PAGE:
Laman Webantu   KM2A1: 5205 File Size: 6.4 Kb *

Asiaweek: Capital Controls - Don't Even Think About It - Gloria Bte Mahathir
By Assif Shameen

11/8/2001 6:19 pm Sat

Webfiles: Don't Even Think About It

Capital controls are not the answer for the Philippines


Friday, August 10, 2001
Web posted at 08:00 p.m. Hong Kong time, 08:00 a.m. GMT

Philippine President Gloria Macapagal Arroyo's recent trip to Malaysia earned her a new nickname in Malaysia -- Gloria binte Mahathir Mohamad. To be called the daughter of Malaysian strongman might even flatter a woman who has been saying for months that for her Mahathir was a "role model." On Aug. 9, Arroyo made it clear what she really admired about the 73-year old Malaysian helmsman was his guts to stand up to currency speculators and his policy of capital controls. She even issued a warning to currency speculators that she was considering imposing Malaysian-style capital controls. "I don't envision, it but I don't want to rule it out -- so speculators be forewarned."

That put the business community in a flap, and analysts are already wondering aloud what the measures might do to the Philippine economy in the longer term. So much so that Central Bank governor Rafael Buenaventura had to do some damage control in the hours after the president's statement was flashed around the world on trading screens. Buenaventura said the peso would remain "market determined," though he reiterated that capital controls were an option "always available" to the government.

Arroyo hasn't specifically talked about the level of any peso peg, but she has said in the past that she believes the fundamental value of the Philippine currency should be around 50 to the dollar. Until she arrived in Kuala Lumpur, the peso was trading at nearly 54 to dollar -- not far off its lowest point earlier this years in the dying days of president Joseph Estrada's rule.

I believe a currency peg would a be huge mistake for the Philippines -- as well as for any other Southeast Asian country that might be contemplating taking the Kuala Lumpur route. Thailand's Prime Minister Thaksin Shinawatra has talked about some form of currency control and is known to be a big admirer of Mahathir. Indonesian bureaucrats too have talked about capital controls and a peg. President Abdurrahman Wahid resisted the temptation, but it is still early days to predict what his successor, Megawati Sukarnoputri, will do.

There are plenty of reasons for Arroyo to tell her advisers to take a hike if say to her, "Look, Ma'am, how well Mahathir has managed his own currency controls." The Philippines is no Malaysia. And Arroyo is no Mahathir, no matter how much she might admire him. She should certainly avoid becoming his clone. A strong peso would hurt Philippine exports and the manufacturing sector at a time when the country needs to export its way out of trouble. A strong peso would make the Philippines less competitive and drive more foreign direct investments away to places like China at a time when Manila desperately needs new investments to boost its economy and battle rising unemployment. What's more, the Philippine does not have the sort of reserves to defend a peg at, say, 50 pesos to the dollar. The Philippines has a huge fiscal deficit, a low savings rate and, at 6.8%, one of the highest inflation rates in a region that is struggling with deflation.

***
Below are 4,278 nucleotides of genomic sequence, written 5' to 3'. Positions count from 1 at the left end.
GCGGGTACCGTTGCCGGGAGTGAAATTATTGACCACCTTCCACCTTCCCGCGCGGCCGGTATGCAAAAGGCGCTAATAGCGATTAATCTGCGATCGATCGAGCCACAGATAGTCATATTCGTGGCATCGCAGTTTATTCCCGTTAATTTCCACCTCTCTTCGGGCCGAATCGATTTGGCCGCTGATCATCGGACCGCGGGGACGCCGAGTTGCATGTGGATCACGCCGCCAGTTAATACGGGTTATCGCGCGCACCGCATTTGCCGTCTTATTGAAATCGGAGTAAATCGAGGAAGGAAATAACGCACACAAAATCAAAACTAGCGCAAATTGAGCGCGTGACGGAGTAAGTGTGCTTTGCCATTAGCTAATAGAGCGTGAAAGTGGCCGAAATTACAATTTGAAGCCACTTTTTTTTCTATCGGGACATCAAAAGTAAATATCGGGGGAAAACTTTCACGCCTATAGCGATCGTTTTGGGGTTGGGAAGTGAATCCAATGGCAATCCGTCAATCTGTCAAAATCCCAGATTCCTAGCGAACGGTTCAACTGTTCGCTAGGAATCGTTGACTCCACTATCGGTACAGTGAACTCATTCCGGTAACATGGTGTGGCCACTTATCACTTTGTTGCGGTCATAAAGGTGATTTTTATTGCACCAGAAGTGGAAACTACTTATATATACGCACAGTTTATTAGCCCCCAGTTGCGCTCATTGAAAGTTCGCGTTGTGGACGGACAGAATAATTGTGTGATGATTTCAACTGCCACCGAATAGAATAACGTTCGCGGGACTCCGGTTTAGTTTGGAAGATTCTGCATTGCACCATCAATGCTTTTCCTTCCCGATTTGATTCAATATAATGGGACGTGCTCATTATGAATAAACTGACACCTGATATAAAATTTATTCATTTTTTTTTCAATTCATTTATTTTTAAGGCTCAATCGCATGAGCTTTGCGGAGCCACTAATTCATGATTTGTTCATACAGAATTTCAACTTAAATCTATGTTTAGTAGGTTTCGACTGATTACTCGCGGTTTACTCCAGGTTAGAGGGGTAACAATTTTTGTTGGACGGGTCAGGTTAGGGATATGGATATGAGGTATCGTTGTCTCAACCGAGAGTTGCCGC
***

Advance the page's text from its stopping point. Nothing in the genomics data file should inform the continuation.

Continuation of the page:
A country can have a fixed exchange rate if it has its fiscal deficit under control and doesn't have a huge balance of payments problem. Malaysia was already raking in a trade surplus and a current account surplus when it imposed its controls. The Philippines is currently in the market for up to $1 billion in sovereign bond for its urgent financing needs. External debts are nearly $60 billion, with debt servicing nearly 20% of exports. Capital controls will hammer sovereign debt ratings and make it difficult to borrow money -- not just for the government but also for the private sector. Already, analysts are predicting economic growth this year will slow to under 1.5% from 4% last year and 3.4% in 1999.

And there's another problem: Once the controls are in place, how would they be implemented? It would require an even more bloated bureaucracy and, given the level of corruption, some people will almost certainly turn to bribes. What's more, there would be slippages and a black market would develop for U.S. dollars. All in all, the controls will create a bigger mess than exists now.

For the moment, the peso has strengthened, closing Aug. 10 at under 52 to the dollar for the first time since late April. Philippine banks and companies who were holding short positions on the peso scurried to wind down their positions, and that contributed to the strengthening. A slight appreciation of the yen and the Singapore dollar also helped.

Arroyo says she is trying to tackle peso speculators. Mahathir attacked foreign speculators and hedge funds when he erected those huge walls for his own Fortress Malaysia. Hedge funds are really no longer big players in currency markets and certainly not even bit players in Asia. The biggest speculators have been Philippine companies hedging against a falling peso. One wonders whether speculator is just a term used by a government that feels helpless in a volatile currency market.

Whatever Arroyo does, she must avoid Malaysian-style currency peg and controls. A Fortress Philippines would set back the country not one or two years but perhaps a decade or more. Capital controls will send a wrong signal to the international community at a time when Arroyo is still trying to put together a coherent policy to ride the cyclical downturn and when she has yet to start tackling most of the economy's structural problems. Though it is been a regional economic laggard, the Philippines has had a generally liberal and open regime. It doesn't need to imitate Malaysia.